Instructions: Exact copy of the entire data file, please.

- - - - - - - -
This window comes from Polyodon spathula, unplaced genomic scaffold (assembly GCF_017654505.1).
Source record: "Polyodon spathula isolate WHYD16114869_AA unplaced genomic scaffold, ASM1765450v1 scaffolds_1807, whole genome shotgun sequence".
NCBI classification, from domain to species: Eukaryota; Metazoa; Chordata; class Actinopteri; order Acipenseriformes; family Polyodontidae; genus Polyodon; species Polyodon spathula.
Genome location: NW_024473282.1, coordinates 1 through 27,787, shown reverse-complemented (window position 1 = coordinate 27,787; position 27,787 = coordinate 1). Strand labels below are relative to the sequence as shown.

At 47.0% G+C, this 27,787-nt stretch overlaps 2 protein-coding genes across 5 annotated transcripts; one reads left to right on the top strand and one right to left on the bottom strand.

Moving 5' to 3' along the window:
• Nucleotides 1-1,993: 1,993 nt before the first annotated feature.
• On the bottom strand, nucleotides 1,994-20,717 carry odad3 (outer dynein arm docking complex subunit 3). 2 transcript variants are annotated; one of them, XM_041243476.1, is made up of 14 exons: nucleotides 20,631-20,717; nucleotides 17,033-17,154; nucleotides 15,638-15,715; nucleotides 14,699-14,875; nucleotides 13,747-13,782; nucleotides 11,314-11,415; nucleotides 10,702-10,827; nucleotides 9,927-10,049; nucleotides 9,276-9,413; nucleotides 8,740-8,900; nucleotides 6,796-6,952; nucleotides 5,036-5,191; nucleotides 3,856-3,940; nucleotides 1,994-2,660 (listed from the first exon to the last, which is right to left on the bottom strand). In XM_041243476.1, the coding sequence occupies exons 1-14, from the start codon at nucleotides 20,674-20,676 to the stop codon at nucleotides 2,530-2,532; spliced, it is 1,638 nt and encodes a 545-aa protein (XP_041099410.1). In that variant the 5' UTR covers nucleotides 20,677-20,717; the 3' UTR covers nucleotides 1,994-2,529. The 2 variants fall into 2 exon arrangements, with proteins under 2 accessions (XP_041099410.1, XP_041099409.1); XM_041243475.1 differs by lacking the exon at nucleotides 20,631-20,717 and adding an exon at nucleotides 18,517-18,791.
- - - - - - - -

This window comes from Polyodon spathula, unplaced genomic scaffold (assembly GCF_017654505.1).
Source record: "Polyodon spathula isolate WHYD16114869_AA unplaced genomic scaffold, ASM1765450v1 scaffolds_1807, whole genome shotgun sequence".
NCBI classification, from domain to species: Eukaryota; Metazoa; Chordata; class Actinopteri; order Acipenseriformes; family Polyodontidae; genus Polyodon; species Polyodon spathula.
Genome location: NW_024473282.1, coordinates 1 through 27,787, shown reverse-complemented (window position 1 = coordinate 27,787; position 27,787 = coordinate 1). Strand labels below are relative to the sequence as shown.

At 47.0% G+C, this 27,787-nt stretch overlaps 2 protein-coding genes across 5 annotated transcripts; one reads left to right on the top strand and one right to left on the bottom strand.

Moving 5' to 3' along the window:
• Nucleotides 1-1,993: 1,993 nt before the first annotated feature.
• On the bottom strand, nucleotides 1,994-20,717 carry odad3 (outer dynein arm docking complex subunit 3). 2 transcript variants are annotated; one of them, XM_041243476.1, is made up of 14 exons: nucleotides 20,631-20,717; nucleotides 17,033-17,154; nucleotides 15,638-15,715; nucleotides 14,699-14,875; nucleotides 13,747-13,782; nucleotides 11,314-11,415; nucleotides 10,702-10,827; nucleotides 9,927-10,049; nucleotides 9,276-9,413; nucleotides 8,740-8,900; nucleotides 6,796-6,952; nucleotides 5,036-5,191; nucleotides 3,856-3,940; nucleotides 1,994-2,660 (listed from the first exon to the last, which is right to left on the bottom strand). In XM_041243476.1, the coding sequence occupies exons 1-14, from the start codon at nucleotides 20,674-20,676 to the stop codon at nucleotides 2,530-2,532; spliced, it is 1,638 nt and encodes a 545-aa protein (XP_041099410.1). In that variant the 5' UTR covers nucleotides 20,677-20,717; the 3' UTR covers nucleotides 1,994-2,529. The 2 variants fall into 2 exon arrangements, with proteins under 2 accessions (XP_041099410.1, XP_041099409.1); XM_041243475.1 differs by lacking the exon at nucleotides 20,631-20,717 and adding an exon at nucleotides 18,517-18,791.